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I read that mobile network providers can block IMEI numbers from most networks but I also read that criminals can change these IMEI numbers in order to regain access to a network. How is this done and what can I do to protect myself from it?

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    "what can I do to protect myself from it?" I may be missing something, but what do you feel you need protecting from? In what way are you "in danger" from a criminal who somehow manages to regain access to the mobile network (especially given they could just get a new phone)? – TripeHound Mar 13 at 13:55
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criminals can change these IMEI numbers in order to regain access to a network.

Not only criminals, changing IMEI is easy even without root access, there are plethora of apps that can do just that.

How is this done and what can I do to protect myself from it?

For most devices, IMEI is stored in EEPROM, simply raising a voltage from normal working one will allow you to change whatever is stored on it.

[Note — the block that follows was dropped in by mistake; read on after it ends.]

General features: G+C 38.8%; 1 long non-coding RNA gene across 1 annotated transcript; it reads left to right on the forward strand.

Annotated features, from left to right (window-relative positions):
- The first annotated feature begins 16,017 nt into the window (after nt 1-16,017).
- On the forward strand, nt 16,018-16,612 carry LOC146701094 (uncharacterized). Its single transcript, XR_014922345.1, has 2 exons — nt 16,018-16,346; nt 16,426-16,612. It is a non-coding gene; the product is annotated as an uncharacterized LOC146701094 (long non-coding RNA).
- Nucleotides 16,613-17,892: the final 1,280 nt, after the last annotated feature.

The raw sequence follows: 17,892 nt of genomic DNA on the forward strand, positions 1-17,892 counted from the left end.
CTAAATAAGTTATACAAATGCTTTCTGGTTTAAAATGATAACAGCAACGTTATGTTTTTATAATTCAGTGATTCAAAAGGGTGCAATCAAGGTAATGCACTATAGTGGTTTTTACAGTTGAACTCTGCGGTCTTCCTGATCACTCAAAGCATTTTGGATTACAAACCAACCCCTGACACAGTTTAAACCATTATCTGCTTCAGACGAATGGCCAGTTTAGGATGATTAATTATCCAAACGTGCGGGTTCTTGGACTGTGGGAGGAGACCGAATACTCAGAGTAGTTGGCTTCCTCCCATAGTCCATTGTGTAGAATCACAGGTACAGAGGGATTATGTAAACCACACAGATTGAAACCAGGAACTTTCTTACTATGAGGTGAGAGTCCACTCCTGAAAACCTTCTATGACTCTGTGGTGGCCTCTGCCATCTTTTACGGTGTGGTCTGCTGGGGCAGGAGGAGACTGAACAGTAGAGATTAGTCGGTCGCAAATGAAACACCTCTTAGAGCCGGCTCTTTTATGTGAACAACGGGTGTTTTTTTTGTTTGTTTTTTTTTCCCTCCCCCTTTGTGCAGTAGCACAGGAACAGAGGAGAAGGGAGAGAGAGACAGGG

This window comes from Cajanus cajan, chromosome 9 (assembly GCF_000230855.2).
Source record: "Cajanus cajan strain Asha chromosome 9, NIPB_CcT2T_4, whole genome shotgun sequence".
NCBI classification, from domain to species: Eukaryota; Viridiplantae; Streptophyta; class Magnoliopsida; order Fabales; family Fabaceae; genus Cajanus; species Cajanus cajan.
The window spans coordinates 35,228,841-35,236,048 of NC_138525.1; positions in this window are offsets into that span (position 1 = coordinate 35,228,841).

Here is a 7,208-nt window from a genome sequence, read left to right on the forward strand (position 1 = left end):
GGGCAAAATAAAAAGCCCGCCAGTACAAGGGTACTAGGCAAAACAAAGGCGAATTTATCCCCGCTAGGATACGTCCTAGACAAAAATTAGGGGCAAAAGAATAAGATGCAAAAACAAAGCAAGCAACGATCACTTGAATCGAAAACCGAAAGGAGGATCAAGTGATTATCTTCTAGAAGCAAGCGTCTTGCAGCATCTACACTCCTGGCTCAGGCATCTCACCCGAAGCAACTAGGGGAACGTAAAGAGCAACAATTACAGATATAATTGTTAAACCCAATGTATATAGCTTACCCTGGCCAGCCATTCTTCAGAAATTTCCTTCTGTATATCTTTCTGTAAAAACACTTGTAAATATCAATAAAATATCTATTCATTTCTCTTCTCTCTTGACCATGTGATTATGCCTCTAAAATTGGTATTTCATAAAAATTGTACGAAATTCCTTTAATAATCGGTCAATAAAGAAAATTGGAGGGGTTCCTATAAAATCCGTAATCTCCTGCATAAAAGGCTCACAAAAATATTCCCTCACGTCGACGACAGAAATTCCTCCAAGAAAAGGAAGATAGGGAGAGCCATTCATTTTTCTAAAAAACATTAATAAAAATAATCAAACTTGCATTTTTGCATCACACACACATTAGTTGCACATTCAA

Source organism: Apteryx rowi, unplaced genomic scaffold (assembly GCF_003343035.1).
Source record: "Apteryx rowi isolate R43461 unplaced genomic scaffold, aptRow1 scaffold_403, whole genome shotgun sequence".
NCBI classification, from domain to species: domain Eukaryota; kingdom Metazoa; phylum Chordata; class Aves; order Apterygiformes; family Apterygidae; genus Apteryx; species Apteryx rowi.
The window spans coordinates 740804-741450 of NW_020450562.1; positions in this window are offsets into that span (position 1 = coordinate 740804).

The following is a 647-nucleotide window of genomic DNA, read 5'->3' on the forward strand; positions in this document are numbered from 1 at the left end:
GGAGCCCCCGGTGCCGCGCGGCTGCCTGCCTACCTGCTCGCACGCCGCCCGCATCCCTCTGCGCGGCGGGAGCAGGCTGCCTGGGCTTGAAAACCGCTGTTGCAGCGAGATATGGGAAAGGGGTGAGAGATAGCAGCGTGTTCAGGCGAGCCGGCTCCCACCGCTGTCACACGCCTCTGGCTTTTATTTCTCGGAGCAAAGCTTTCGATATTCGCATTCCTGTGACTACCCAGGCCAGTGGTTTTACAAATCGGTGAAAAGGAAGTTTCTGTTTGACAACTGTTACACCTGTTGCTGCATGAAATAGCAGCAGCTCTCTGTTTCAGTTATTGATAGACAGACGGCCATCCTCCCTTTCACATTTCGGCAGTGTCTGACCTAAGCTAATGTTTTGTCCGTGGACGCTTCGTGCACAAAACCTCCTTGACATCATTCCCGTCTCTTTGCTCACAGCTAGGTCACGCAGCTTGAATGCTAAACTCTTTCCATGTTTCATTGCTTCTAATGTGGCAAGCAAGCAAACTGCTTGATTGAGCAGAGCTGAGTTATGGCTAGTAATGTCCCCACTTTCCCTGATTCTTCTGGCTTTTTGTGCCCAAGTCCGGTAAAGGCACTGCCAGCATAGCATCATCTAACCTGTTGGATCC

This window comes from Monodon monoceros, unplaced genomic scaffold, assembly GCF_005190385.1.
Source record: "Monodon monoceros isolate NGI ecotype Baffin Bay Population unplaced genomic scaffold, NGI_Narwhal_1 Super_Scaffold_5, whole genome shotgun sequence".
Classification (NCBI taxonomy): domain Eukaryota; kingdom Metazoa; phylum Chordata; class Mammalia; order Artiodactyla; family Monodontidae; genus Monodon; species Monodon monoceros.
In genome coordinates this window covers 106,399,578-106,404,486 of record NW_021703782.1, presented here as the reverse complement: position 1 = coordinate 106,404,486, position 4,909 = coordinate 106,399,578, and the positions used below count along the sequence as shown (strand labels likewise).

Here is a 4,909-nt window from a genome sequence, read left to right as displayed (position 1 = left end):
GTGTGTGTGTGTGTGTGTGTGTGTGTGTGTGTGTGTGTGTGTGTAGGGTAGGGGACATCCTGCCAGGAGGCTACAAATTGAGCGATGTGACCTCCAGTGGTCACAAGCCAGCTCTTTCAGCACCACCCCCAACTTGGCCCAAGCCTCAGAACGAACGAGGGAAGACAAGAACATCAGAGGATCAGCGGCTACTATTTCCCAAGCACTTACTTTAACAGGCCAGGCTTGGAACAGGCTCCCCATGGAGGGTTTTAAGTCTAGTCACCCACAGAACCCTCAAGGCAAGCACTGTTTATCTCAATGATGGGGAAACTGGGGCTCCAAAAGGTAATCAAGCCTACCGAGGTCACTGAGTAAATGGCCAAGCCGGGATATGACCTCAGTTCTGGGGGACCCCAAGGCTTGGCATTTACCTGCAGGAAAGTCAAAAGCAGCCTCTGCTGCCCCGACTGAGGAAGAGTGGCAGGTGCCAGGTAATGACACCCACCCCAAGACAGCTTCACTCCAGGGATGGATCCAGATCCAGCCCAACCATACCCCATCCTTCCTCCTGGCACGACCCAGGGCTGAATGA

You mostly can't do anything to protect only IMEI. Hardware limitations. However, you can for example encrypt your phone internal storage, set a startup code, enable device locator and so on. This will make it harder for criminal who stole your device to actually profit from it.

Unfortunately, not all phone models support that (startup encryption)

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  • Yeah i know about startup encryption i have seen some Samsung S models that support it ( S8/S9 are two that i know of ) And i read something about it being stored in a EFS on the device and if you root the device and then somehow corrupt the file and restore from a backup of another device then you can change the IMEI how true and possible is this? – Joe Mar 13 at 18:19
  • One more question let's say a criminal takes my phone and doesn't use it for anything but just copies my IEMI number to a new device will this render my device useless on that network since there will be two copies or what? Sorry for not making very much sense just new to possible cell phone scams – Joe Mar 13 at 18:21
  • And what do you mean by raising the voltage from normal working how does that change the IMEI? And does a criminal have to use a legitimate IMEI number or can they just generate a random one? These apps you mention how do they change the number? – Joe Mar 13 at 18:36
  • All right - corrupting and restoring device from a backup - not sure about it, probably related to some models and firmware versions. Copy IMEI and use it on another device - The one that was registered first to a number will have a prevalence. EEPROM memory to be able to overwrite you need to fluctuate voltage (raise it) to wipe and overwrite. Just google EEPROM, your laptop's bios works the same for example. – Rashad Novruzov Mar 13 at 18:45

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